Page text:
The formation of T-units by the action of carboxylates on siloxanes containing silane hydrogen is unknown to date, even in the absence of hydroxy-functional compounds. According to the prior art, carboxylates in the presence of hydroxy-functional compounds catalyze the linkage of these hydroxy-functional compounds to the units of the siloxane which carry silane hydrogen with formation of R—Si(OR′)O2/2 units (TOR-units, R and R′=organic radicals). Thus, European patent EP 1 460 098 (U.S. Pat. No. 7,053,166) describes a process in which organically modified polyorganosiloxanes are prepared by reaction of hydrogensiloxanes with alcohols in a dehydrogenative condensation with linkage of TOR-units with a catalytic amount of a mixture of an organic acid and its salt.

EP 0 475 440 (U.S. Pat. No. 5,147,965) describes a process in which hydrogensiloxanes are reacted with an alcohol with addition of an organic acid in the presence of a Pt salt. For the reaction, it is essential that both large amounts of organic acid (from 0.1 to 1 mol, based on alcohol), toluene as a solvent and a platinum salt are used. T-units are not formed thereby.

J. Boyer, R. J. P. Corriu, R. Perz, C. Reye, J. Organomet. Chem. 1978, 157, 153-162, describes a process for the alcoholysis of silanes in the presence of equimolar amounts of salts, such as, for example, potassium tartrate, phthalate or formate. TOP-units are formed thereby and not T-units.

U.S. Pat. No. 6,284,908 describes a process in which tetraalkyl-ammonium hydroxides, alkali metal hydroxides or alkaline earth metal hydroxides are used as catalysts of the disproportionation of hydrogen siloxanes to give polysilsesquioxanes (RSiO3/2)n and oligohydrosilanes. Gels or gel-like solids form within minutes and volatile silanes are liberated.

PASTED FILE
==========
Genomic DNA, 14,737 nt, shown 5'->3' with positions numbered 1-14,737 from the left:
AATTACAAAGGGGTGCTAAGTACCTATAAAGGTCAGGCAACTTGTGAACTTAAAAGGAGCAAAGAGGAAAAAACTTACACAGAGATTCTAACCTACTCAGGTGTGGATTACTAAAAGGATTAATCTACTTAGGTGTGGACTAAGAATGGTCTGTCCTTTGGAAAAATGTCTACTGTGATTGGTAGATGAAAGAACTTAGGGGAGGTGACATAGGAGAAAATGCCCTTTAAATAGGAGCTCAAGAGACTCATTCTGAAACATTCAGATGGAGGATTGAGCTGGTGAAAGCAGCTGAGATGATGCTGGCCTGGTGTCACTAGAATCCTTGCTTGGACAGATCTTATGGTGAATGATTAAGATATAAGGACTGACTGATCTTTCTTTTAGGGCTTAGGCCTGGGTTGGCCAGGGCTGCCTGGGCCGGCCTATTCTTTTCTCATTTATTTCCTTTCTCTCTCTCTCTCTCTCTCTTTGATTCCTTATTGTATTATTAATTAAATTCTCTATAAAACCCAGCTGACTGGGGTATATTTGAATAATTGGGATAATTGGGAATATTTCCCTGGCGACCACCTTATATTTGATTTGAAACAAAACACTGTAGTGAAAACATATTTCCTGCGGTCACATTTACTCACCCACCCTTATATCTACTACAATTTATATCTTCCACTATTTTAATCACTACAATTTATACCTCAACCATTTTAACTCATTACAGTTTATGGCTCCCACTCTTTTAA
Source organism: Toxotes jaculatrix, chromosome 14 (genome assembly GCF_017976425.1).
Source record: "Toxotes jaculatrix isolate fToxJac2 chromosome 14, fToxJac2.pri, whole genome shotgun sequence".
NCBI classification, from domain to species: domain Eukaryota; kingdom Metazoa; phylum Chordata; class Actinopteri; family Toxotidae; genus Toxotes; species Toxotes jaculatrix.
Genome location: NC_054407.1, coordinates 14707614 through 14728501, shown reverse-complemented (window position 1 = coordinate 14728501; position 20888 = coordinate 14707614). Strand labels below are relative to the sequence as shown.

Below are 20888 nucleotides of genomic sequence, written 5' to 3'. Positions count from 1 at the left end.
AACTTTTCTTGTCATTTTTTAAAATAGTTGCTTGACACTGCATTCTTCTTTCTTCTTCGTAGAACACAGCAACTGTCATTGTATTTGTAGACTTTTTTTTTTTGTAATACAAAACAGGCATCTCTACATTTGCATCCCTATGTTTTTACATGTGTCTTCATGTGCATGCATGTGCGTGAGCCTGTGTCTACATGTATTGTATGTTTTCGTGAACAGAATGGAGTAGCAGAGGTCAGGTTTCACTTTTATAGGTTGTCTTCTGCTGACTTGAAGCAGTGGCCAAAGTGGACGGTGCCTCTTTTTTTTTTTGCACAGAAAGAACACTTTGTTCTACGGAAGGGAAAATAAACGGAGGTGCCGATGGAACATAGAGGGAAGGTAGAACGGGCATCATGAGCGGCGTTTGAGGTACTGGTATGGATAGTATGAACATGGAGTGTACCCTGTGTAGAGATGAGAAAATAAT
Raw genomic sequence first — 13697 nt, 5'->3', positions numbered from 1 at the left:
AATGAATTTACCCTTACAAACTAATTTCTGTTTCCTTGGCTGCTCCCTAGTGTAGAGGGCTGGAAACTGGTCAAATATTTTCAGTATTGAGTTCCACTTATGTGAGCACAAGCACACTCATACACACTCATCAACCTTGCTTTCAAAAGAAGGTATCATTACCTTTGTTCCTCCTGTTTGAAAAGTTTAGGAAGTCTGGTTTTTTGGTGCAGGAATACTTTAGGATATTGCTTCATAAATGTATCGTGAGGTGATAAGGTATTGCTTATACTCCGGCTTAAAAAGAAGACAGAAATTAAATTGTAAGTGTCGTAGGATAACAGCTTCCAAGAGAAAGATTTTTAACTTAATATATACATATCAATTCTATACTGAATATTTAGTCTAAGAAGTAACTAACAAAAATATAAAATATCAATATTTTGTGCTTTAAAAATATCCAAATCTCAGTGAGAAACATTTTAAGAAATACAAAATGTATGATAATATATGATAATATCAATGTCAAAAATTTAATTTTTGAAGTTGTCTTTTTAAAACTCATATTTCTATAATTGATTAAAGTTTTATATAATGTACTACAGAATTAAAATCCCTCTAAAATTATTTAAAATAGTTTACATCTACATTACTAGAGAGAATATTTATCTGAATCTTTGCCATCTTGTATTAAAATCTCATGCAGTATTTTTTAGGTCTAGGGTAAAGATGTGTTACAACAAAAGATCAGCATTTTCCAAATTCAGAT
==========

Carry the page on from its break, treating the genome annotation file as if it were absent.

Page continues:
Disadvantages of the processes of the prior art are that the processes are complicated and require the handling of hydrolysis-sensitive silanes. In addition, the hydrolysis of chlorosilanes is accompanied by the liberation of aggressive hydrogen chloride, which limits handling to corrosion-resistant plants and leads to ecological problems. It is therefore desirable as far as possible to avoid the handling of silanes in the preparation of specialty chemicals and to limit it to preparation of inexpensive polysiloxanes.

It was therefore the object to provide a technically simple and economical process which makes it possible to prepare branched siloxanes having R—SiO3/2 units (T-units, R=an organic radical) from inexpensive polysiloxanes and which preferably does not have one or more of the disadvantages of the processes of the prior art.

Surprisingly, it was found that the same can be achieved by the reaction of a straight-chain siloxane containing silane hydrogen in the polymer chain with ammonium or metal carboxylates as effective catalysts.

The present invention therefore relates to a process for the preparation of branched siloxanes containing R—SiO3/2 units, where R=organic radical, wherein straight-chain polysiloxanes containing silane hydrogen in the polymer chain are reacted in the presence of ammonium or metal carboxylates as a catalyst in the absence of hydroxy-functional organic compounds.

The present invention also relates to siloxanes obtainable by the process according to the invention, and to the use of these siloxanes, in particular in the preparation of polyurethane foams.

It is noted that in this disclosure and particularly in the claims and/or paragraphs, terms such as “comprises”, “comprised”, “comprising” and the like can have the meaning attributed to it in U.S. Patent law; e.g., they can mean “includes”, “included”, “including”, and the like; and that terms such as “consisting essentially of” and “consists essentially of” have the meaning ascribed to them in U.S. Patent law, e.g., they allow for elements not explicitly recited, but exclude elements that are found in the prior art or that affect a basic or novel characteristic of the invention.